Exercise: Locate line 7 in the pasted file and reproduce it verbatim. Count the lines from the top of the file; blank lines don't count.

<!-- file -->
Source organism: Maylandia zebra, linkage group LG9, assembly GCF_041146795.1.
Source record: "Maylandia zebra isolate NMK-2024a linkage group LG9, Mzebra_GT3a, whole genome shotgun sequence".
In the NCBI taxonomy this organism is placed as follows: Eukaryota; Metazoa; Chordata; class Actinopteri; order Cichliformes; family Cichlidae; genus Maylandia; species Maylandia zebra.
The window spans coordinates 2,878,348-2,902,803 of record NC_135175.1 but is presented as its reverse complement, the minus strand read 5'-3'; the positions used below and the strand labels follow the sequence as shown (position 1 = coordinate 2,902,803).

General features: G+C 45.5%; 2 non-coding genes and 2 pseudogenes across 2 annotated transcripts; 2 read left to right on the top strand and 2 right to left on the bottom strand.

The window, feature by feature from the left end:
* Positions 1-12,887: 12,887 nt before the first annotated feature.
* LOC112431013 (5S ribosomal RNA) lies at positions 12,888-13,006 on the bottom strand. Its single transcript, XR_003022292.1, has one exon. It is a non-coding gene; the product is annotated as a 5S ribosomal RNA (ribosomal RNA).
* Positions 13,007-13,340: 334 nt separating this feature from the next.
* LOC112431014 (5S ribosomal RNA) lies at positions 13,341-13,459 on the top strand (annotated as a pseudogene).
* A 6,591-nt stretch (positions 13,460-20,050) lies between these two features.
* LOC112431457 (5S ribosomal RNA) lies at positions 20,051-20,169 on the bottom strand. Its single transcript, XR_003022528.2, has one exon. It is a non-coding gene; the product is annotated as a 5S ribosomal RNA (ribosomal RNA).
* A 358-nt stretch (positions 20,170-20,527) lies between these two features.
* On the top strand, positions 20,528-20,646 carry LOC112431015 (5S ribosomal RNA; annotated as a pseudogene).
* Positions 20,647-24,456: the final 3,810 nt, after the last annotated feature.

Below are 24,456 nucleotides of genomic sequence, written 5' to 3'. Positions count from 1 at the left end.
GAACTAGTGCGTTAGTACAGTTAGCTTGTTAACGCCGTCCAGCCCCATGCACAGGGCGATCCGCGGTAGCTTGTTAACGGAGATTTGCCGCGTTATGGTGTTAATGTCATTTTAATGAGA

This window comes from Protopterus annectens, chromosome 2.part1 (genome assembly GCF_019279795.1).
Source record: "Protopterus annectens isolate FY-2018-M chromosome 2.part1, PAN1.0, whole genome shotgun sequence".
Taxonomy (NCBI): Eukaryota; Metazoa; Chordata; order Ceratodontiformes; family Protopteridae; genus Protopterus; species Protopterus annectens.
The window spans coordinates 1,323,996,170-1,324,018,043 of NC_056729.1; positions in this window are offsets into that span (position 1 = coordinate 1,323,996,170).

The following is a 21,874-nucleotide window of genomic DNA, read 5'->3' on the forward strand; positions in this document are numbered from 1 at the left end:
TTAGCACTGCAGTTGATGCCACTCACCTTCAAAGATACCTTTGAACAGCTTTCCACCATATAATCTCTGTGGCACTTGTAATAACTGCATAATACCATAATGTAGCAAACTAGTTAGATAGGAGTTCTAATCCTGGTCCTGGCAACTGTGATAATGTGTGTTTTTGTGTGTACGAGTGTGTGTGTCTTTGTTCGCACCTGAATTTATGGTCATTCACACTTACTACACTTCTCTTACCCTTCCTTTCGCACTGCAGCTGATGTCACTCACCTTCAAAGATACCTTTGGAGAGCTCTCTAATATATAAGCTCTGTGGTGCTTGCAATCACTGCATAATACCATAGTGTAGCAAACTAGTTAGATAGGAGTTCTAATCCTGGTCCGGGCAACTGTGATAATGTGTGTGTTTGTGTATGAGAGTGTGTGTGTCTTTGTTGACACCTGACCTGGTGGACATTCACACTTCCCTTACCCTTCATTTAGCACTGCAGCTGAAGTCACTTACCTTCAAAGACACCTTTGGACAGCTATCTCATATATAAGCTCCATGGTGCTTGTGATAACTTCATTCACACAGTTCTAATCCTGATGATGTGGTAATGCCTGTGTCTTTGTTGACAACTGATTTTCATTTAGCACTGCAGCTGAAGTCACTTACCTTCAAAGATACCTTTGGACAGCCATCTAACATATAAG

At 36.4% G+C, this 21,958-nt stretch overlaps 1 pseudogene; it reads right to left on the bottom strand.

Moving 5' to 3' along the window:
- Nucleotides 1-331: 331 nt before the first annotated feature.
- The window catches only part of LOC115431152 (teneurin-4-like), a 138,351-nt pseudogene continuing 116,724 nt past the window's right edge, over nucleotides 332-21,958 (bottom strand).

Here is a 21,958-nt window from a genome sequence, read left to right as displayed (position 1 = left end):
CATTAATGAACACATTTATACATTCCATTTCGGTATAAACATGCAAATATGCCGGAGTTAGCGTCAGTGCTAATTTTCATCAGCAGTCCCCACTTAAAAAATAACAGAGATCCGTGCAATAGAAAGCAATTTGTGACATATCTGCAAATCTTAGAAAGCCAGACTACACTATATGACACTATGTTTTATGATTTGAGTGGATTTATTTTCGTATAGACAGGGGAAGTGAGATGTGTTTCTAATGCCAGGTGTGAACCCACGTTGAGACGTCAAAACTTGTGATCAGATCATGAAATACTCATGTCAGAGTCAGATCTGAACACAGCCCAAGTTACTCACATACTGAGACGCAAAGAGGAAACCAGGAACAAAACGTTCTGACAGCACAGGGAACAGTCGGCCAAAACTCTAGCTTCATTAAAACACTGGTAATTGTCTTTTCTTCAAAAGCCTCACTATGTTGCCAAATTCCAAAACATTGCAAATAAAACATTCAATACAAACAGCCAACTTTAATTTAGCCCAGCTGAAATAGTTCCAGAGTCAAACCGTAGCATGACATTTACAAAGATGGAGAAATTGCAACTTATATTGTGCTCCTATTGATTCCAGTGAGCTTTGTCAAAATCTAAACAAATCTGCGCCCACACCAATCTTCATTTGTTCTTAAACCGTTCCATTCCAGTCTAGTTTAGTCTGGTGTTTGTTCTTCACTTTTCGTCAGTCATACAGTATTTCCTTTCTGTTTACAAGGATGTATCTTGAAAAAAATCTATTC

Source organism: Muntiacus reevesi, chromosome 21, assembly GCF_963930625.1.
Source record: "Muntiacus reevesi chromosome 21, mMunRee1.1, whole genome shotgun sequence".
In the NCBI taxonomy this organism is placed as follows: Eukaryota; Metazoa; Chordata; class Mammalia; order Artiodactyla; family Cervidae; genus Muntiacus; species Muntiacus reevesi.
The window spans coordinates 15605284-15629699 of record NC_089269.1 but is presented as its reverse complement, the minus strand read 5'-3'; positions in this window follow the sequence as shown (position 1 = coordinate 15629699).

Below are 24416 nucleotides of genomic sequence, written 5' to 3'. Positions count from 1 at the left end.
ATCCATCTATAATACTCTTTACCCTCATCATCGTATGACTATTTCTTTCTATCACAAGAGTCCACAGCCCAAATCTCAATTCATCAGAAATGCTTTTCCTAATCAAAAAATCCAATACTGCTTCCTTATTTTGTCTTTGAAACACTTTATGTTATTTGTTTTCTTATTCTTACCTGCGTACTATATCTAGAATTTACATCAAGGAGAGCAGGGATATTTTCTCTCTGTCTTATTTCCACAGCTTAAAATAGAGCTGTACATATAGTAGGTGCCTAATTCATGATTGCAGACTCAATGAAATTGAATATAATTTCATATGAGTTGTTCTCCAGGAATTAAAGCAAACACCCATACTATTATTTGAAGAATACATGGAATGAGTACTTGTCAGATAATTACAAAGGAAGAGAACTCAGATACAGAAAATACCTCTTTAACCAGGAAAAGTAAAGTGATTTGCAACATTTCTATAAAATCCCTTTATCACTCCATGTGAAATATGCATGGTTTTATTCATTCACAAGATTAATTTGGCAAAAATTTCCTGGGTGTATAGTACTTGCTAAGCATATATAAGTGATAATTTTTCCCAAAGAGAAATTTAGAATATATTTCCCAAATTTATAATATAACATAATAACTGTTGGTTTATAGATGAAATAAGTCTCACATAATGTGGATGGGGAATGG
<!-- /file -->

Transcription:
* Positions 1-12,887: 12,887 nt before the first annotated feature.